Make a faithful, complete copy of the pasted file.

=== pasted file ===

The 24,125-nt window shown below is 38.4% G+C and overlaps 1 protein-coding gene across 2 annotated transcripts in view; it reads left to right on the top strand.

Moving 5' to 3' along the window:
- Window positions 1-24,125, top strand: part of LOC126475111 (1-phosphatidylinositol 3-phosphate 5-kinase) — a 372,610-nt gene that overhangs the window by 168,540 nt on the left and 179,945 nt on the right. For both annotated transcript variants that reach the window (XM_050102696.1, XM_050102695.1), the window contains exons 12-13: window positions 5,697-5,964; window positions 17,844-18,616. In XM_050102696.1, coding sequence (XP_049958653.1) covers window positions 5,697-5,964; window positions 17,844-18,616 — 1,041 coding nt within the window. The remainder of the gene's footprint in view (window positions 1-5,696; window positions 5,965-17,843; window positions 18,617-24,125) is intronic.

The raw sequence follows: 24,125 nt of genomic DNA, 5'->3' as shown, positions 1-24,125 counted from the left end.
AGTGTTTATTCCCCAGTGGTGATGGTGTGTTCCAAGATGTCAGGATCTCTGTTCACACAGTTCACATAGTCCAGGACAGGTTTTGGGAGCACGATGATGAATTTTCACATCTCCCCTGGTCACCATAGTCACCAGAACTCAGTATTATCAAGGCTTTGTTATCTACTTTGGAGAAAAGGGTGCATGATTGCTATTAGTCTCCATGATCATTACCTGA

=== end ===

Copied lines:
The 24,125-nt window shown below is 38.4% G+C and overlaps 1 protein-coding gene across 2 annotated transcripts in view; it reads left to right on the top strand.

Moving 5' to 3' along the window:
- Window positions 1-24,125, top strand: part of LOC126475111 (1-phosphatidylinositol 3-phosphate 5-kinase) — a 372,610-nt gene that overhangs the window by 168,540 nt on the left and 179,945 nt on the right. For both annotated transcript variants that reach the window (XM_050102696.1, XM_050102695.1), the window contains exons 12-13: window positions 5,697-5,964; window positions 17,844-18,616. In XM_050102696.1, coding sequence (XP_049958653.1) covers window positions 5,697-5,964; window positions 17,844-18,616 — 1,041 coding nt within the window. The remainder of the gene's footprint in view (window positions 1-5,696; window positions 5,965-17,843; window positions 18,617-24,125) is intronic.

The raw sequence follows: 24,125 nt of genomic DNA, 5'->3' as shown, positions 1-24,125 counted from the left end.
AGTGTTTATTCCCCAGTGGTGATGGTGTGTTCCAAGATGTCAGGATCTCTGTTCACACAGTTCACATAGTCCAGGACAGGTTTTGGGAGCACGATGATGAATTTTCACATCTCCCCTGGTCACCATAGTCACCAGAACTCAGTATTATCAAGGCTTTGTTATCTACTTTGGAGAAAAGGGTGCATGATTGCTATTAGTCTCCATGATCATTACCTGA